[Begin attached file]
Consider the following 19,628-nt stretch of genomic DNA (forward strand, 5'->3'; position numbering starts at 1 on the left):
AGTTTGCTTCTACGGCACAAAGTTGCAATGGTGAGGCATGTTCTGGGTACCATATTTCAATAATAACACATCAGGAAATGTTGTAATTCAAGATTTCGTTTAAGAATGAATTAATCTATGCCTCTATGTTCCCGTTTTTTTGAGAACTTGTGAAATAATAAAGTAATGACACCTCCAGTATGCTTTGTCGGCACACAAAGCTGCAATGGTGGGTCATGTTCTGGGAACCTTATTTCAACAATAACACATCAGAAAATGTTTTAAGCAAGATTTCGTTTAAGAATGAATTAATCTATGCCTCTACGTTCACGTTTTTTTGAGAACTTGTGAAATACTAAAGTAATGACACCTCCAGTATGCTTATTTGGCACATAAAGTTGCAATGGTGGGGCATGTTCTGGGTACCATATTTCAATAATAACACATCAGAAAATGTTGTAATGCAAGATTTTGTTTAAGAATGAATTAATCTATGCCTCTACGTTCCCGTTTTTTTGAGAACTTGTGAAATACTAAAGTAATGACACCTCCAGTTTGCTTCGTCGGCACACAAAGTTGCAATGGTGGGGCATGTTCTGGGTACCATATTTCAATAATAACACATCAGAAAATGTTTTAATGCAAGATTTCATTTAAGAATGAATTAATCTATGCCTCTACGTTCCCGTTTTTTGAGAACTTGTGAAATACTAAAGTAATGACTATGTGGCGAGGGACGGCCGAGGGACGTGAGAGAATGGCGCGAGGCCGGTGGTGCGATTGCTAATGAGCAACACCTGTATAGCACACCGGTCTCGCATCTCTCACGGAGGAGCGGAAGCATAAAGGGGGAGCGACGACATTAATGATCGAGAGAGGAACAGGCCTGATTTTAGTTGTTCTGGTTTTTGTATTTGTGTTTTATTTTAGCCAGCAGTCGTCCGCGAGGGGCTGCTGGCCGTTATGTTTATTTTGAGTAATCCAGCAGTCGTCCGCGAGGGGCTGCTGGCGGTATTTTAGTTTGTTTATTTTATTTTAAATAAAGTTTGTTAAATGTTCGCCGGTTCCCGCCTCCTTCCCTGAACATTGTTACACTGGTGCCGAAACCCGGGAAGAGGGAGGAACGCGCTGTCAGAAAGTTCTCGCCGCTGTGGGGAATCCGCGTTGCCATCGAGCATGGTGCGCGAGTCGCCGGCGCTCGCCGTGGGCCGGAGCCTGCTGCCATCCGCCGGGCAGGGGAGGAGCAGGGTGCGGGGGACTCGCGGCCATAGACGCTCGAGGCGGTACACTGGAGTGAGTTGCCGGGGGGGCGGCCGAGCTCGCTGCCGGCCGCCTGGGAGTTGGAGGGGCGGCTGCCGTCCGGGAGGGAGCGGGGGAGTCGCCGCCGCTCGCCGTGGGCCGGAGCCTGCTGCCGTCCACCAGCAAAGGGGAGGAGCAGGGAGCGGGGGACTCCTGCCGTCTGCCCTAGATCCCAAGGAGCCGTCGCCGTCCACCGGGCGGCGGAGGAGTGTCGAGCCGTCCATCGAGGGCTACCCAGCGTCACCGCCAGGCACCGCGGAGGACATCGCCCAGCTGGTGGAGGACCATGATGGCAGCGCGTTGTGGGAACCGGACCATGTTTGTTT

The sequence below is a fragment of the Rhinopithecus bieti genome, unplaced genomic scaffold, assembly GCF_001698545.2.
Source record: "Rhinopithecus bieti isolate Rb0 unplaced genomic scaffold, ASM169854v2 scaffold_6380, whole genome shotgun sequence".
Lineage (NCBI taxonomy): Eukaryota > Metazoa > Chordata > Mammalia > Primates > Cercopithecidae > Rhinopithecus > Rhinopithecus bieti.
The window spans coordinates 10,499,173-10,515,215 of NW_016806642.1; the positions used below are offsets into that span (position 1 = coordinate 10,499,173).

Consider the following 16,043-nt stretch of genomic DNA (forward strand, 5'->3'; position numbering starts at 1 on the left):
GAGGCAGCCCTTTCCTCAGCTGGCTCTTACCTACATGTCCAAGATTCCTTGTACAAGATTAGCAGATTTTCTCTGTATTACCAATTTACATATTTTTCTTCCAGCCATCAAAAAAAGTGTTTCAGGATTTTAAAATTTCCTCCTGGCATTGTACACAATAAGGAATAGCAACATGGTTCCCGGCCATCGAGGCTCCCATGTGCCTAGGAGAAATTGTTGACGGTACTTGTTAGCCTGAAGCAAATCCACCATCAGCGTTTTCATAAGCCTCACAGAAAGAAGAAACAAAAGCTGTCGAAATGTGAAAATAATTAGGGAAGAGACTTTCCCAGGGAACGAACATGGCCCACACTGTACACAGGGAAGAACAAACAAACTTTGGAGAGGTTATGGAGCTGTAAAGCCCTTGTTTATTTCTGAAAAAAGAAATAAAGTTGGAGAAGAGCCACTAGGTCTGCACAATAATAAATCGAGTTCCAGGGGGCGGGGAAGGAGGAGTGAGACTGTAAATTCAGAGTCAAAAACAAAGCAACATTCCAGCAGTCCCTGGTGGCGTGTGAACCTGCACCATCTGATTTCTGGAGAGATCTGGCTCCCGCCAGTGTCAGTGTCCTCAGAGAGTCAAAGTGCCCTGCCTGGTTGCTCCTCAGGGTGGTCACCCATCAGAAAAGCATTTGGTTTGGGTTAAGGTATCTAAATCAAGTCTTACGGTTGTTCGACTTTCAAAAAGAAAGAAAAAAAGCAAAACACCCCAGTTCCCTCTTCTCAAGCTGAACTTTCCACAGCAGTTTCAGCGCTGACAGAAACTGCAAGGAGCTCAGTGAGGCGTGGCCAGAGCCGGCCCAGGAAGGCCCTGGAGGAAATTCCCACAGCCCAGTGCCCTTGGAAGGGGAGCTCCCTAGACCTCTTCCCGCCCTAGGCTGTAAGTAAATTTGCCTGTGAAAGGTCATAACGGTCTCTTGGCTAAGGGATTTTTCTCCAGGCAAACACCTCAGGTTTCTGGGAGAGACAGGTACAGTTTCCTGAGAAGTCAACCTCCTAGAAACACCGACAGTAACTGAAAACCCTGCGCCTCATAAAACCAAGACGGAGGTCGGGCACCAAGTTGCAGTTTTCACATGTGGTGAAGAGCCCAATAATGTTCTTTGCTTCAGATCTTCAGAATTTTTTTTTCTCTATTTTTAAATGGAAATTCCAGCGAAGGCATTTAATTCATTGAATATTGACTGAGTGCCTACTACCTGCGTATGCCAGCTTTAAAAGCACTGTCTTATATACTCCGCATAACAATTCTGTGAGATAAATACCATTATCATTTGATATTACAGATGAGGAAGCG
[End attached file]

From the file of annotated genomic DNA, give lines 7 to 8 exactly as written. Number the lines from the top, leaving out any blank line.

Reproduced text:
Consider the following 16,043-nt stretch of genomic DNA (forward strand, 5'->3'; position numbering starts at 1 on the left):
GAGGCAGCCCTTTCCTCAGCTGGCTCTTACCTACATGTCCAAGATTCCTTGTACAAGATTAGCAGATTTTCTCTGTATTACCAATTTACATATTTTTCTTCCAGCCATCAAAAAAAGTGTTTCAGGATTTTAAAATTTCCTCCTGGCATTGTACACAATAAGGAATAGCAACATGGTTCCCGGCCATCGAGGCTCCCATGTGCCTAGGAGAAATTGTTGACGGTACTTGTTAGCCTGAAGCAAATCCACCATCAGCGTTTTCATAAGCCTCACAGAAAGAAGAAACAAAAGCTGTCGAAATGTGAAAATAATTAGGGAAGAGACTTTCCCAGGGAACGAACATGGCCCACACTGTACACAGGGAAGAACAAACAAACTTTGGAGAGGTTATGGAGCTGTAAAGCCCTTGTTTATTTCTGAAAAAAGAAATAAAGTTGGAGAAGAGCCACTAGGTCTGCACAATAATAAATCGAGTTCCAGGGGGCGGGGAAGGAGGAGTGAGACTGTAAATTCAGAGTCAAAAACAAAGCAACATTCCAGCAGTCCCTGGTGGCGTGTGAACCTGCACCATCTGATTTCTGGAGAGATCTGGCTCCCGCCAGTGTCAGTGTCCTCAGAGAGTCAAAGTGCCCTGCCTGGTTGCTCCTCAGGGTGGTCACCCATCAGAAAAGCATTTGGTTTGGGTTAAGGTATCTAAATCAAGTCTTACGGTTGTTCGACTTTCAAAAAGAAAGAAAAAAAGCAAAACACCCCAGTTCCCTCTTCTCAAGCTGAACTTTCCACAGCAGTTTCAGCGCTGACAGAAACTGCAAGGAGCTCAGTGAGGCGTGGCCAGAGCCGGCCCAGGAAGGCCCTGGAGGAAATTCCCACAGCCCAGTGCCCTTGGAAGGGGAGCTCCCTAGACCTCTTCCCGCCCTAGGCTGTAAGTAAATTTGCCTGTGAAAGGTCATAACGGTCTCTTGGCTAAGGGATTTTTCTCCAGGCAAACACCTCAGGTTTCTGGGAGAGACAGGTACAGTTTCCTGAGAAGTCAACCTCCTAGAAACACCGACAGTAACTGAAAACCCTGCGCCTCATAAAACCAAGACGGAGGTCGGGCACCAAGTTGCAGTTTTCACATGTGGTGAAGAGCCCAATAATGTTCTTTGCTTCAGATCTTCAGAATTTTTTTTTCTCTATTTTTAAATGGAAATTCCAGCGAAGGCATTTAATTCATTGAATATTGACTGAGTGCCTACTACCTGCGTATGCCAGCTTTAAAAGCACTGTCTTATATACTCCGCATAACAATTCTGTGAGATAAATACCATTATCATTTGATATTACAGATGAGGAAGCG